Another artifice made use of by pretenders to criticism, is an insinuation, " that all that is good is borrowed from the ancients." This is very common in the mouths of pedants, and perhaps in their hearts too: but is often urged by men of no great learning, for reasons very obvious. Now nature being still the same, it is impossible for any modern writer to paint her otherwise than the ancients have done. If, for example, I were to describe the General's horse at the battle of Blenheim as my fancy re. presented such a noble beast, and that description should

resemble what Virgil hath drawn for the horse of his hero, it would be almost as ill-natured to urge that I had stolen my description from Virgil, as to reproach the Duke of Marlborough for fighting like Æneas. All that the most exquisite judgment can perform is, out of that great variety of circuinstances wherein natural objects may be considered, to select the most beautiful; and to place images in such views and lights as will affect the fancy after the most delightful manner. But over and above a just painting of nature, a learned reader will find a new beauty superadded in a happy imitation of some famous ancient, as it revives in his mind the pleasure he took in his first reading such an author. Such copyings as these give that kind of double delight which we perceive when we look upon the children of a beautiful couple; where the eye is not more charmed with the symmetry of the parts, than the mind by observing the resemblance transmitted from parents to their offspring, and the mingled features of the father and the mother. The phrases of holy writ, and allusions to several passages in the inspired writings (though not produced as proofs of doctrine) add majesty and authority to the noblest discourses of the pulpit: in like manner an imitation of the air of Homer and Virgil raises the dignity of modern poetry, and makes it appear stately and venerable.

The last observation I shall make at present is upon the disgust taken by those critics, who put on their clothes prettily, and dislike every thing that is not written with ease. I hereby therefore give the genteel part of the learned world to understand, that every thought which is agreeable to nature, and expressed in language suitable to it, is written with ease. There are some things which must be written with strength, which nevertheless are easy. The statue of the gladiator, though represented in such a posture as strains every muscle, is as easy as that of Venus; because the one expresses strength and fury as naturally as the other doth beauty and softness. The passions are sometimes to be roused, as well as the fancy to be entertained; and the soul to be exalted and enlarged, as well as soothed. This often requires a raised and figurative style; which readers of low apprehensions or soft and languid dispositions (having heard of the words fustian and bombast) are apt to reject as stiff and affected language. But nature and reason appoint different garbs for different things; and since I write this to the men of dress, I will ask them if a soldier who is to mount a breach, should be adorned like a beau, who is spruced up for a ball ?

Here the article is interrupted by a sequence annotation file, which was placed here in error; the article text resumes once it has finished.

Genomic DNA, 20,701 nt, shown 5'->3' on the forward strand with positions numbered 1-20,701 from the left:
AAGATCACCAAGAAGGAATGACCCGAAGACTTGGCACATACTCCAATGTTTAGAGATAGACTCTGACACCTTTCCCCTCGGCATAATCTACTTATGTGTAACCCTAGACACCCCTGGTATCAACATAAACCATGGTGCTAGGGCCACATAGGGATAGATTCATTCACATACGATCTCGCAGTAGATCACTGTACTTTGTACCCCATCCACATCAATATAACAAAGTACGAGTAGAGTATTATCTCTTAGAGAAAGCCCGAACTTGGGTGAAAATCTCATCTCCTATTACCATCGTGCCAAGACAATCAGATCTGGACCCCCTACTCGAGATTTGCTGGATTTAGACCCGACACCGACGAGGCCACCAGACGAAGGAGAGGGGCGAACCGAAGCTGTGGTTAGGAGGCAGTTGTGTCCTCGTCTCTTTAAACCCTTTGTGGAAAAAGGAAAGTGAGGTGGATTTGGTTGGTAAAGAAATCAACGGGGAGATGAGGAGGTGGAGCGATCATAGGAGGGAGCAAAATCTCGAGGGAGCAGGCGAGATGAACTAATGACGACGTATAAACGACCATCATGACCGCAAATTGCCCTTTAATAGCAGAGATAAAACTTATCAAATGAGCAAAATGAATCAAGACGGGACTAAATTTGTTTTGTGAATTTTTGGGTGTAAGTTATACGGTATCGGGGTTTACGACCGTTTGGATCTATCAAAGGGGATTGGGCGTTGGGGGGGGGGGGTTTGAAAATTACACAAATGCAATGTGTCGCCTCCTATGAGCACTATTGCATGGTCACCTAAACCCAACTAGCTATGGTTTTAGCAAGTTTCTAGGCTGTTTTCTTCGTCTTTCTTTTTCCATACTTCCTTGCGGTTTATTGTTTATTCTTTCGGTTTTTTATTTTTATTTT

N° 13. THURSDAY, MARCH 26, 1713.

Pudore et liberalitate liberos
Retinere, satius esse credo, quàm metu.

Ter. Adelph. act i. sc. 1. I esteem it better to keep children in awe by a sense of shame, and a condescension to their inclinations, than by fear. NHE reader has had some account of the whole family of the Lizards, except the younger sons.

These are the branches which ordinarily spread themselves, when they happen to be hopeful, into other houses, and new generations, as honourable, numerous, and wealthy, as those from whence they are derived. For this reason it is, that a very peculiar regard is to be had to their edu. cation.

Young men, when they are good for any thing, and left to their own inclinations, delight either in those accomplishments we call their exercise, in the sports of the field, or in letters. Mr. Thomas, the second son, does not follow any of these with too deep an attention, but took to each of them enough never to appear ungraceful or ignorant. This general inclination makes him the more agreeable, and saves him from the imputation of pedantry. His carriage is so easy, that he is acceptable to all with whom he converses; he generally falls in with the inclination of his company, is never assuming, or prefers himself to others. Thus he always gains favour without envy, and has every man's good wishes. It is remarkable, that from his birth to this day, though he is now four-andtwenty, I do not remember that he has ever had a debate with any of his playfellows or friends.

His thoughts and present applications are to get into a court life: for which, indeed, I cannot but think him peculiarly formed: for he has joined to this complacency of